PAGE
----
I have been hearing about Big Little Lies for ages and with a cast that includes some of the best actresses in the business at the moment, I could not resist delving in when the full first season got added back onto to Now TV.
Big Little Lies is set in the affluent neighbourhood of Montery, California, where a mysterious death has recently occurred. It’s a place where appearance is everything and the school gates are where the competition for who is “top dog” is most hotly fought. On the first day of the first grade battle lines are drawn when Renata Klein’s (Laura Dern) daughter accuses, newbie Jane Chapman’s (Shailene Woodley) son of choking her.
Jane has recently befriended, Madeline MacKenzie (Reese Witherspoon), who along with her best friend, Celeste Wright (Nicole Kidman) are at the top of the perfection pyramid. Or are they? Because who really knows what goes on behind closed doors?
As the unnamed victim’s untimely death is investigated the many interlinked relationships, dark secrets and burning resentments are exposed to delicious dramatic effect.
I am not going to talk too much about what is actually revealed throughout the series, because the less you know the more enjoyable, shocking and exciting the reveals are. Every character in the show is hiding something and the depth of their desperation to keep their veneer of respectability showing knows almost no bounds.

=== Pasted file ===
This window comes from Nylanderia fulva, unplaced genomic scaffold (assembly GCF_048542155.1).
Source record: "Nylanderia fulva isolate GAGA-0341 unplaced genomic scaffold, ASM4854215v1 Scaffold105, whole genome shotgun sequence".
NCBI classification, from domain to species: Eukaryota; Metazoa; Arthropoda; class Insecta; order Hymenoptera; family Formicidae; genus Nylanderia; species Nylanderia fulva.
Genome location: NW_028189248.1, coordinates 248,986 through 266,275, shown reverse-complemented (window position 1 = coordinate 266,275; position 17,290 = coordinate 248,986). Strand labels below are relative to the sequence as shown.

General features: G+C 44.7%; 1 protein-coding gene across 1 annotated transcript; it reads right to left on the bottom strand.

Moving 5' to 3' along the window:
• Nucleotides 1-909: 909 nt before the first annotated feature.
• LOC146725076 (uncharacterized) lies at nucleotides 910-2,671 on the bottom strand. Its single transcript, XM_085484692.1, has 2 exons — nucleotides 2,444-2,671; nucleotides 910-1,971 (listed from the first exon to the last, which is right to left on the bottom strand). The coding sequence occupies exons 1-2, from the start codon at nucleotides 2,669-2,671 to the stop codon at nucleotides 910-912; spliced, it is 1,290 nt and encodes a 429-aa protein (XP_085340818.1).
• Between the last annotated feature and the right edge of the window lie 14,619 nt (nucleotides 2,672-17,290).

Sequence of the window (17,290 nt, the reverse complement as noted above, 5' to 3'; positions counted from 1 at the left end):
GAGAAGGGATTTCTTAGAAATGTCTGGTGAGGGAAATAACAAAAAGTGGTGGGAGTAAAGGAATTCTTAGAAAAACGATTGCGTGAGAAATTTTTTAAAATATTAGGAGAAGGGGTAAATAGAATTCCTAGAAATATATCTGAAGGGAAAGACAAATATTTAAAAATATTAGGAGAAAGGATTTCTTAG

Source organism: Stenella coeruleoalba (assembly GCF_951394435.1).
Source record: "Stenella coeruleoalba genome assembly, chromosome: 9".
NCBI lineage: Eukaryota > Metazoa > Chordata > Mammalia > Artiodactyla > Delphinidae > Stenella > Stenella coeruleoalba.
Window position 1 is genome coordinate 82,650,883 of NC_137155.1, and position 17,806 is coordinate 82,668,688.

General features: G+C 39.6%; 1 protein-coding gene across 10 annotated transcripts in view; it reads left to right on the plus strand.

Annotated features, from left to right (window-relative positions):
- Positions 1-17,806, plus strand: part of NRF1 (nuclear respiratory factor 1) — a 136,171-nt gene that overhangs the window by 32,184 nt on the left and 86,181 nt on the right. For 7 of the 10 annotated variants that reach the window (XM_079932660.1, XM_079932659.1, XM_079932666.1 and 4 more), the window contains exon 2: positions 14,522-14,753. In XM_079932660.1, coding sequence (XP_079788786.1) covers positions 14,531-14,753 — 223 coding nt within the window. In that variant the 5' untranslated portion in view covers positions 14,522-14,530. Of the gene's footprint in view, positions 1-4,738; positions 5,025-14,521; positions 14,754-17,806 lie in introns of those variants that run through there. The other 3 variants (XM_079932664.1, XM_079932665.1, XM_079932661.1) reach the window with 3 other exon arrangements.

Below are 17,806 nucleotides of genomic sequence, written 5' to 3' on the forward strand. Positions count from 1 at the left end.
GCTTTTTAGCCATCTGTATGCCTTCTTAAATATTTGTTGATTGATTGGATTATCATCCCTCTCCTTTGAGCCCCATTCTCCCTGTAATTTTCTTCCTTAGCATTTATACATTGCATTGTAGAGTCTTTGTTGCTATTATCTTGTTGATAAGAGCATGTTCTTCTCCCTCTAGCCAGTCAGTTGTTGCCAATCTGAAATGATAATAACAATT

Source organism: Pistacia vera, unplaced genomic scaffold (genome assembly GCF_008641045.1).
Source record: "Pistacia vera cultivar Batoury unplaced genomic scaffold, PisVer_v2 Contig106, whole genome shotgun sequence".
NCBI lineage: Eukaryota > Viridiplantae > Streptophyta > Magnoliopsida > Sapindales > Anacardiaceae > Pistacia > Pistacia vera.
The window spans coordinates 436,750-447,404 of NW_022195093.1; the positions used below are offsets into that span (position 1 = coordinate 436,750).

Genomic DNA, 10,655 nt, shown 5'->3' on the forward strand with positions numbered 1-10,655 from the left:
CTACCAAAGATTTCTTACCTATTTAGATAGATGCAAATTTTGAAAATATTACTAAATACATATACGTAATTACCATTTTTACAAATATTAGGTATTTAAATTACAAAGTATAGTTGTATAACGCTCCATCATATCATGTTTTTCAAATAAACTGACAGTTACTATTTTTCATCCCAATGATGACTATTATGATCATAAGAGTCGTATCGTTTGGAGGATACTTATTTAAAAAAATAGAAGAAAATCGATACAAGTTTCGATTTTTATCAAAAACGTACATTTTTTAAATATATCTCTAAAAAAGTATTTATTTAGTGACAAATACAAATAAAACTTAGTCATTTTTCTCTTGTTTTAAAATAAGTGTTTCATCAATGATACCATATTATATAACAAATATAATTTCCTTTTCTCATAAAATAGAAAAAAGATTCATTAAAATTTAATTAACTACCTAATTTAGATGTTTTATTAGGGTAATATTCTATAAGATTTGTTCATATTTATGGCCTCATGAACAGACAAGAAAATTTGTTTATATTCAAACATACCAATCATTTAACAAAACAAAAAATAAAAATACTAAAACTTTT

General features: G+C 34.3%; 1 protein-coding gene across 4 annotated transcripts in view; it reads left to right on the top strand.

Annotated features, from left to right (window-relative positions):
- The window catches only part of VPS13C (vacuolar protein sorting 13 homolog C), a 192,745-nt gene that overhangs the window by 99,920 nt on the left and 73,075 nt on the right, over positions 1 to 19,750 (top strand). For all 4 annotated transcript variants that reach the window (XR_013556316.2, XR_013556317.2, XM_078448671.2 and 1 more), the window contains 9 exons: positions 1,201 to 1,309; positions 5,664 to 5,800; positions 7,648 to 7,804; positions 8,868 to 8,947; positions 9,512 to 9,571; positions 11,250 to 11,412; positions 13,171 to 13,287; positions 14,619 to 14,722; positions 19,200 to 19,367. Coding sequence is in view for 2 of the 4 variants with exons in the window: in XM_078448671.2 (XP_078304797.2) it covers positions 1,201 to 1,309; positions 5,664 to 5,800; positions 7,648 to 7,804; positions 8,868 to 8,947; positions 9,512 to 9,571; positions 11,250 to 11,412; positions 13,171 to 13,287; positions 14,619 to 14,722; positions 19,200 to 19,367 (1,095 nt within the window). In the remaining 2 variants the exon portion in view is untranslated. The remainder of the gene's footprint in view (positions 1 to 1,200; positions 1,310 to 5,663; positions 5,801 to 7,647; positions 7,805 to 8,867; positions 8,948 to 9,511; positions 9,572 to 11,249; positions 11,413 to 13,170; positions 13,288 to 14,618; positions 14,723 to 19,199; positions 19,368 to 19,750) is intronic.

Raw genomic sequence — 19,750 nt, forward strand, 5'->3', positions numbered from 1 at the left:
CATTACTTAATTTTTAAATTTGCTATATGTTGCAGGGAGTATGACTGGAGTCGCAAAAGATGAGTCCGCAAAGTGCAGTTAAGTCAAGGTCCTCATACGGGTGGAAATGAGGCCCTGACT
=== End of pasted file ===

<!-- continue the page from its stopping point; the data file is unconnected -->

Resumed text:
With themes of domestic violence, marital relationships, PTSD, parenting, the mechanics of sexual attraction, female friendships and unfulfilled personal ambitions at play there is a lot going on but it is so skilfully handled that it never feels overwhelming or confusing. The pacing is spot on and the setting adds to the juxtaposed feelings of claustrophobia and perfection.
The performances are outstanding. Witherspoon was made to play the feisty, highly strung, in your face Madeline. Kidman excels as the icy. fragile Celeste and Woodley captures Jane’s precipitous edginess. Dern’s character is somewhat loathsome but she manages to inject humanity into her as well as an understanding of why she feels at war with the other mothers. The core players are rounded out by Zoe Kravtiz, who plays Madeline’s polar opposite and second wife to her ex, Nathan (James Tupper).
I particularly enjoyed (if that’s the right word) the relationship between Celeste and her husband, Perry (Alexander Skarsgaard). It was so complex and passionate yet toxic and disturbing and wrong. Skarsgaard has become really good at playing complicated bastards and this role lets him shine.
Choosing to explore the outward impressions of the “Monterey Five” through interviews with the local residents is genius and helps to really cement the fakeness of so many of the interactions between everyone in the town.
I absolutely loved the first season of Big Little Lies and I cannot wait to plough into the next one.